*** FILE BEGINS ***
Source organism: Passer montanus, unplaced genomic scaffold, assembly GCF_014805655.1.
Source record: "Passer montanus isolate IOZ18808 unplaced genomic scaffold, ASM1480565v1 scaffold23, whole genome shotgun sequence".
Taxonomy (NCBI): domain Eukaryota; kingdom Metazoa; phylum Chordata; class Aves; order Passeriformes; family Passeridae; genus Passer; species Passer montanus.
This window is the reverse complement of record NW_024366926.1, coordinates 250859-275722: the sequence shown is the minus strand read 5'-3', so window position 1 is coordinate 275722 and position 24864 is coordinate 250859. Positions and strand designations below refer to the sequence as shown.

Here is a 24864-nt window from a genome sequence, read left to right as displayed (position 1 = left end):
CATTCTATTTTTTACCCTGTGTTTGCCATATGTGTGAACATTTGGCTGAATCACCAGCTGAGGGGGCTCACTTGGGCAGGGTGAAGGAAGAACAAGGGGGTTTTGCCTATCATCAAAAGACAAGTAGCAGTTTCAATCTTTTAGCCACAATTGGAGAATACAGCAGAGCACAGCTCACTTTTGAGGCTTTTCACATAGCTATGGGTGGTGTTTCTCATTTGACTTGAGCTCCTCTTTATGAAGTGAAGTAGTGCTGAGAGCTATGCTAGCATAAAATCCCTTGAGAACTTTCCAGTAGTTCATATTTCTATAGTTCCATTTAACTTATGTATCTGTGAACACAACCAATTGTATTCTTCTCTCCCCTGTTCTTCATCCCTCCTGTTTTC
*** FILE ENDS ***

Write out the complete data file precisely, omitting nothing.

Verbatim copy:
Source organism: Passer montanus, unplaced genomic scaffold, assembly GCF_014805655.1.
Source record: "Passer montanus isolate IOZ18808 unplaced genomic scaffold, ASM1480565v1 scaffold23, whole genome shotgun sequence".
Taxonomy (NCBI): domain Eukaryota; kingdom Metazoa; phylum Chordata; class Aves; order Passeriformes; family Passeridae; genus Passer; species Passer montanus.
This window is the reverse complement of record NW_024366926.1, coordinates 250859-275722: the sequence shown is the minus strand read 5'-3', so window position 1 is coordinate 275722 and position 24864 is coordinate 250859. Positions and strand designations below refer to the sequence as shown.

Here is a 24864-nt window from a genome sequence, read left to right as displayed (position 1 = left end):
CATTCTATTTTTTACCCTGTGTTTGCCATATGTGTGAACATTTGGCTGAATCACCAGCTGAGGGGGCTCACTTGGGCAGGGTGAAGGAAGAACAAGGGGGTTTTGCCTATCATCAAAAGACAAGTAGCAGTTTCAATCTTTTAGCCACAATTGGAGAATACAGCAGAGCACAGCTCACTTTTGAGGCTTTTCACATAGCTATGGGTGGTGTTTCTCATTTGACTTGAGCTCCTCTTTATGAAGTGAAGTAGTGCTGAGAGCTATGCTAGCATAAAATCCCTTGAGAACTTTCCAGTAGTTCATATTTCTATAGTTCCATTTAACTTATGTATCTGTGAACACAACCAATTGTATTCTTCTCTCCCCTGTTCTTCATCCCTCCTGTTTTC